‘But I hope by the time I have children that people are even more open-minded to how things are changing and that having a mixed world is what it’s all about.
‘Certainly it makes it a lot more beautiful and a lot more interesting.’
Revealing that many people don’t immediately realize what her heritage is, Meghan said that, to most, she is not seen ‘as a black woman or a biracial woman’.
Shocking: Meghan, now 38, recalled her mother once being labeled the N-word, and she shared her grandfather’s experiences with severe racism after moving to LA from Cleveland
Heartbreaking: In a 2015 essay written for Elle magazine, Meghan said that hearing the racial slur left her mother, Doria, in tears
‘They treat me differently I think than they would if they knew what I was mixed with,’ she explained.
She added: ‘That can be a struggle as much as it can be a good thing depending on the people you are dealing with.’
Meghan then revealed that when her grandfather moved the family from Cleveland to Los Angeles, they had to use the back door whenever they stopped for food.
She said: ‘I thought that was really isolated to those days that have passed and sadly they are not.’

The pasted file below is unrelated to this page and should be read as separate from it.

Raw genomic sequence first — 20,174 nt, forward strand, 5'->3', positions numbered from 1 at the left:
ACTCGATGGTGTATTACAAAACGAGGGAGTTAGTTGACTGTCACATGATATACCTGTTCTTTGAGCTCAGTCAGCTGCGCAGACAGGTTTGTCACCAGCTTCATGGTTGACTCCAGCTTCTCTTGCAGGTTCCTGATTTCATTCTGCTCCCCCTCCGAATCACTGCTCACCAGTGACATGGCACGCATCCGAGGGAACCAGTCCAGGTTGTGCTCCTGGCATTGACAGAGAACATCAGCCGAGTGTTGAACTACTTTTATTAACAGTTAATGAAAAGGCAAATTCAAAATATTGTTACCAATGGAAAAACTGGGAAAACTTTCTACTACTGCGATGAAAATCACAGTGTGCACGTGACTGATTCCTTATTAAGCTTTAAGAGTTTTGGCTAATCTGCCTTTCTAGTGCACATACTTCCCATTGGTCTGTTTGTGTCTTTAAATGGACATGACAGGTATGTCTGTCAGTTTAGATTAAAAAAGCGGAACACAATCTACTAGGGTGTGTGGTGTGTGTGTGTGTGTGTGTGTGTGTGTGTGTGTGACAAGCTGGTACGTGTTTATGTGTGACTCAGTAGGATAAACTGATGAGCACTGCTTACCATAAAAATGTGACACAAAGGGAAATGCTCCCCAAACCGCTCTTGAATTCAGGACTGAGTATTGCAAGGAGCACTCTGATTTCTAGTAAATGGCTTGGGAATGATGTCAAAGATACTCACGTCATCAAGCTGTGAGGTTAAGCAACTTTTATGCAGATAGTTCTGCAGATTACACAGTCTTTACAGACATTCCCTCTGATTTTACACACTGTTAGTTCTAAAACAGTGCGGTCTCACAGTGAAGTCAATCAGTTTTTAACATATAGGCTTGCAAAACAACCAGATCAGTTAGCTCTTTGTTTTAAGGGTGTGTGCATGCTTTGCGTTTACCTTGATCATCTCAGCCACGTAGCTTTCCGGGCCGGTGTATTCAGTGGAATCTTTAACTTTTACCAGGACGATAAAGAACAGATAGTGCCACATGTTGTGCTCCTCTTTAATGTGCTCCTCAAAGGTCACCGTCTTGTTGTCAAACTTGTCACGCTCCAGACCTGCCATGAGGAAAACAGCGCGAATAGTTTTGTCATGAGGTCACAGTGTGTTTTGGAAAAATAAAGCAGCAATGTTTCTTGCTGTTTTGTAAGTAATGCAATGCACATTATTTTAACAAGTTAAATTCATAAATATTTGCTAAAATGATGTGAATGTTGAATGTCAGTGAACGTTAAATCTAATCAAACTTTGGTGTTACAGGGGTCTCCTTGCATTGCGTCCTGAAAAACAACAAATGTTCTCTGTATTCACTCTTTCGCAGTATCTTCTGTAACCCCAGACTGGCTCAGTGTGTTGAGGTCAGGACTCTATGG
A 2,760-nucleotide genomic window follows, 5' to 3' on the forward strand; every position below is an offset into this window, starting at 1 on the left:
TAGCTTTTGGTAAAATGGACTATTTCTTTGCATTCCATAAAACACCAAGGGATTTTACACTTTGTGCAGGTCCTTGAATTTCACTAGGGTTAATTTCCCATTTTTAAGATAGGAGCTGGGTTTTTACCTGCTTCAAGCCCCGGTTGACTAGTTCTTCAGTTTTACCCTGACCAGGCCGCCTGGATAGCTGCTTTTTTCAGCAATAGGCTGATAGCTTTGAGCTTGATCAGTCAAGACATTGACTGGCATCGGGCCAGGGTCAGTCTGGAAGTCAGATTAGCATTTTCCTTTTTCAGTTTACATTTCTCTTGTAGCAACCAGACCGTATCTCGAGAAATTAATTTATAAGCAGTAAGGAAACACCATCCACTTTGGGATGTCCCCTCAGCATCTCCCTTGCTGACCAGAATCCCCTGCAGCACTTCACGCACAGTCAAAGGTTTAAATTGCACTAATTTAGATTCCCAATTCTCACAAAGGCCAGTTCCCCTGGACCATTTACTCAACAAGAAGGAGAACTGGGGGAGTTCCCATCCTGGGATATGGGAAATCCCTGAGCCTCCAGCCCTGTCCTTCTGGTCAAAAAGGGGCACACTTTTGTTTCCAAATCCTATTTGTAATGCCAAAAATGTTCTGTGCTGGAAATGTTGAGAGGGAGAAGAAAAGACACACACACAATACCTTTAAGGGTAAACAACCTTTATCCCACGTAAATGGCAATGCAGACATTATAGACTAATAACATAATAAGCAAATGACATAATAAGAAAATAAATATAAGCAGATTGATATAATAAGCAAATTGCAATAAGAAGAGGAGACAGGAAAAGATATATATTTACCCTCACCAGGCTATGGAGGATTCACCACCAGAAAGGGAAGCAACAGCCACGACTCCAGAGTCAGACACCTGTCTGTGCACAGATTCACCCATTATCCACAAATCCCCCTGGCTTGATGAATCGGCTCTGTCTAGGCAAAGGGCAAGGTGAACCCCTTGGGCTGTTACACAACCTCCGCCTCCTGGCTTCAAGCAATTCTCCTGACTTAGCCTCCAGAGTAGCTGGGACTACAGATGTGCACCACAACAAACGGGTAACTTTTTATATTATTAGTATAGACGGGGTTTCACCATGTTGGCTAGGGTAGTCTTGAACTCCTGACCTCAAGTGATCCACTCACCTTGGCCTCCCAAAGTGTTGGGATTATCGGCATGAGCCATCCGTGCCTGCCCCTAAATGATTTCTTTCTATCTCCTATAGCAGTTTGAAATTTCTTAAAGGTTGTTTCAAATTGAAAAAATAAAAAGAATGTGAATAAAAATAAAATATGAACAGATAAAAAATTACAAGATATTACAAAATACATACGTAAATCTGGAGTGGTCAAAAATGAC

Although the video was filmed and shared back in February 2012, it has resurfaced online and on social media in the wake of the death of Minneapolis man George Floyd, who passed away after a police officer knelt on his neck during an arrest on May 25.
In the days since his tragic death, the US and other cities around the world have been gripped by protests and riots.
However the video is not the only time that Meghan has spoken out about racism, and her personal experiences with it.
In 2015, two years before she met Prince Harry, Meghan wrote a candid article for Elle magazine in which described her experiences of growing up with a white father and a black mother.
Meghan’s parents met at a TV studio in Los Angeles, where Thomas was working as a lighting director and Doria was a temp in the studio.
Heritage: Meghan said that, to most, she is not seen ‘as a black woman or a biracial woman’